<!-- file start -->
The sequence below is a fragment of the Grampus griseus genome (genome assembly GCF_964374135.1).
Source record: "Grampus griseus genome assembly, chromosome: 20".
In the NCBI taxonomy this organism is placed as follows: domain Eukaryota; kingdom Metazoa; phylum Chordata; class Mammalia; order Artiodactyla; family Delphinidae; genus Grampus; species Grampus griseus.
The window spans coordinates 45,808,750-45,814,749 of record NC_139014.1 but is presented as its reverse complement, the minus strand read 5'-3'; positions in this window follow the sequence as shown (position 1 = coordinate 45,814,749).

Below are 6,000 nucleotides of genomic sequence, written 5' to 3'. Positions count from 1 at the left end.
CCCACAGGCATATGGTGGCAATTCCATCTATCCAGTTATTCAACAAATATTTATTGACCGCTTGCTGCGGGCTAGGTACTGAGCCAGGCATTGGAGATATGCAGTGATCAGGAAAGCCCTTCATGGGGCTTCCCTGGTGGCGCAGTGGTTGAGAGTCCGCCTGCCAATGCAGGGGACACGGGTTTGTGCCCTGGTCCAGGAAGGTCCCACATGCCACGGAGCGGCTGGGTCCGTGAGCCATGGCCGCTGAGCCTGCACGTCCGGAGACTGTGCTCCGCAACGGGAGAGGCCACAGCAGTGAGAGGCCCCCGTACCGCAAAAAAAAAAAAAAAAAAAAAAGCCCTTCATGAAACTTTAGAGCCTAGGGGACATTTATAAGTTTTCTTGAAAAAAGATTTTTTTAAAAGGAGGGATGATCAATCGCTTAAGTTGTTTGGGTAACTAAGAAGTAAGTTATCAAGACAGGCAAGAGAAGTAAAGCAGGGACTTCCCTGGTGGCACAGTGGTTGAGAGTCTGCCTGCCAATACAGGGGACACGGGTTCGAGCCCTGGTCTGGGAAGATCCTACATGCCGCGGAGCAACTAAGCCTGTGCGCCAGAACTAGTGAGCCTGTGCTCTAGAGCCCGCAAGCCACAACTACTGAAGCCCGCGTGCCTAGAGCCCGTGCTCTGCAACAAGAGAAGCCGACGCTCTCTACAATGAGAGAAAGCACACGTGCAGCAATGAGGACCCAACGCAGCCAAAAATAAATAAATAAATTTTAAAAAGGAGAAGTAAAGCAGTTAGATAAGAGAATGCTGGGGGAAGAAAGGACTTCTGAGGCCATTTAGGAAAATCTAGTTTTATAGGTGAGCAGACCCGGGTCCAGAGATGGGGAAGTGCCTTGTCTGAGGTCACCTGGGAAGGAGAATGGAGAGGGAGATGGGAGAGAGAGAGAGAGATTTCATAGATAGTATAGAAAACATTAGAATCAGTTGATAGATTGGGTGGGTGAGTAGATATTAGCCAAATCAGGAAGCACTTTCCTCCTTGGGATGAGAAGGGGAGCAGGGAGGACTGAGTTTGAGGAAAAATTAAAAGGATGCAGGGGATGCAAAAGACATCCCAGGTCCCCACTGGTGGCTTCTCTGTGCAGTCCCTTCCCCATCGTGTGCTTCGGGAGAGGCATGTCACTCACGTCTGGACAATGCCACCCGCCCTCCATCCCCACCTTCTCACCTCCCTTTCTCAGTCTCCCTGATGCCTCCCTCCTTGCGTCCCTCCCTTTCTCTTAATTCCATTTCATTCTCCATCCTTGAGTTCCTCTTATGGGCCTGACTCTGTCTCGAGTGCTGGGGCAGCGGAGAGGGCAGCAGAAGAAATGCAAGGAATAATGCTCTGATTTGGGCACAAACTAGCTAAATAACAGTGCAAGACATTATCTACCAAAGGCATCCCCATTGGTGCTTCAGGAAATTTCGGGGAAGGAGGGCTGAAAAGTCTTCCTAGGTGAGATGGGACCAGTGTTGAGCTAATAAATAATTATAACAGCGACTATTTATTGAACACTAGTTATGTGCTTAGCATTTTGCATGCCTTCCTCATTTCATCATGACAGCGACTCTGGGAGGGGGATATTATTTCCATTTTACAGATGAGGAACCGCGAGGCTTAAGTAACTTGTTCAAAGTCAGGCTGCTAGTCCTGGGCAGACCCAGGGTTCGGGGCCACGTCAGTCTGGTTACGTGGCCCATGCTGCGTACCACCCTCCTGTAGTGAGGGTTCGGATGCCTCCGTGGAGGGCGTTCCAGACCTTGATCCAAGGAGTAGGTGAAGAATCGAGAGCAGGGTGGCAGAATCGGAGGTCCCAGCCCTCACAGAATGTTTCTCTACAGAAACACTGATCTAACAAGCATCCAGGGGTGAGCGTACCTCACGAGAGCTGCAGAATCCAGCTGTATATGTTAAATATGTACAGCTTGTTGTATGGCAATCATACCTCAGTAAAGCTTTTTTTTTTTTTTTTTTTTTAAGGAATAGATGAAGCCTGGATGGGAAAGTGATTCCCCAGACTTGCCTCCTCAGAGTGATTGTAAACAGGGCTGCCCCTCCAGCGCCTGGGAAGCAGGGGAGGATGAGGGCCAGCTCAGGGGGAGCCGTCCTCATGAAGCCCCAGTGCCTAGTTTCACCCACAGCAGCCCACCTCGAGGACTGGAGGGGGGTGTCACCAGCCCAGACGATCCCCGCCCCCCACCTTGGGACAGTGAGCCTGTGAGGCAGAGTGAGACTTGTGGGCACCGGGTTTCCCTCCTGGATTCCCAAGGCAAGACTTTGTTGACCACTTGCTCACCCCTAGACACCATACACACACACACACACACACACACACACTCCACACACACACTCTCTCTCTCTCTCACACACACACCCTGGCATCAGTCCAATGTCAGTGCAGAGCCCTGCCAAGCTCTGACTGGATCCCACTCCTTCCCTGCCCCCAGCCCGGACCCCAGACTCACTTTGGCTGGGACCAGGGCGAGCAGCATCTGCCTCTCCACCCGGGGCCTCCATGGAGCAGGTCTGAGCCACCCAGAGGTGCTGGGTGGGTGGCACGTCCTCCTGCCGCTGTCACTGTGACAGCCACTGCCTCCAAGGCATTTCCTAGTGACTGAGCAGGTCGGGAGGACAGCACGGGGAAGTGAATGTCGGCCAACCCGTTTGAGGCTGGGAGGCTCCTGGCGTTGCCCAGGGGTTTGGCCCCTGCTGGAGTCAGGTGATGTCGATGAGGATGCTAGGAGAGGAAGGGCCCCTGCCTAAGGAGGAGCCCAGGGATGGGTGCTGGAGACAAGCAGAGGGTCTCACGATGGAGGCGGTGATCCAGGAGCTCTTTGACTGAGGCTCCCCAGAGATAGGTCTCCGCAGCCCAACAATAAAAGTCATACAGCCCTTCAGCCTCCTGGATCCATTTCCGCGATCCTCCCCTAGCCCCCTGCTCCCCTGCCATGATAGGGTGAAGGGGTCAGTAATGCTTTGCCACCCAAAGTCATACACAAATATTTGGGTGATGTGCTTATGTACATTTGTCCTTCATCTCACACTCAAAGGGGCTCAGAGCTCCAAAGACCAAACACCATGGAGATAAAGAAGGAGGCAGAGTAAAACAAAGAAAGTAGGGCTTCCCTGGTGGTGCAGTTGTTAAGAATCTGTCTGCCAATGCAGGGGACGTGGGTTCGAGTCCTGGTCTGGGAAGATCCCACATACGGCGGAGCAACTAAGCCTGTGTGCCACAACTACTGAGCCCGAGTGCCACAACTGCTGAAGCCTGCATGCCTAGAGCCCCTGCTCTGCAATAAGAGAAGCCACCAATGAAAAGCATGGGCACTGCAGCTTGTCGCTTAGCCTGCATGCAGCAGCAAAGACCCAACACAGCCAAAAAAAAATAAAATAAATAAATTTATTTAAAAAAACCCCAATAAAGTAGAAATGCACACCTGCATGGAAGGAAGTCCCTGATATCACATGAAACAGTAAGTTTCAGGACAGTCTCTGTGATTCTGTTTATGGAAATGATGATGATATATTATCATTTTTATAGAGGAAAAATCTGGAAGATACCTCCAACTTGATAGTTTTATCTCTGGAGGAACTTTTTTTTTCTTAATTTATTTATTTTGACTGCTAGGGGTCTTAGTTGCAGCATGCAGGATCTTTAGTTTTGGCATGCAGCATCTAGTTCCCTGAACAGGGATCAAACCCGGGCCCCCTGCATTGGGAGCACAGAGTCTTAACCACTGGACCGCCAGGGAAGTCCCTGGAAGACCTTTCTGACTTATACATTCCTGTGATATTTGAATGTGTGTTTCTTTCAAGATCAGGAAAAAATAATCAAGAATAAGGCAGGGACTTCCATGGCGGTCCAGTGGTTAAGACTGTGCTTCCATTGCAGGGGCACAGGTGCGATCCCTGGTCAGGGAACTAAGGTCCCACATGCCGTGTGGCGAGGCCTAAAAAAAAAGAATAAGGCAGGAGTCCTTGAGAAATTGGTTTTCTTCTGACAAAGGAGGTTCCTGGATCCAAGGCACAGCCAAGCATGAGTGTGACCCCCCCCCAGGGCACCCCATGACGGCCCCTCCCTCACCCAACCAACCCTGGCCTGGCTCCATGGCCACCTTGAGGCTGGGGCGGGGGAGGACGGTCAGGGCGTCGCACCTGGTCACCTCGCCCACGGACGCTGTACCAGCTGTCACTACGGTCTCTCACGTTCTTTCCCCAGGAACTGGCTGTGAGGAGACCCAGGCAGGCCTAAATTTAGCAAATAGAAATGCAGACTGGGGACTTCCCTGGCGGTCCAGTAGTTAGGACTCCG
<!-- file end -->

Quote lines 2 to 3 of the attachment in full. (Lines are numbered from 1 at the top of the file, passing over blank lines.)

Source record: "Grampus griseus genome assembly, chromosome: 20".
In the NCBI taxonomy this organism is placed as follows: domain Eukaryota; kingdom Metazoa; phylum Chordata; class Mammalia; order Artiodactyla; family Delphinidae; genus Grampus; species Grampus griseus.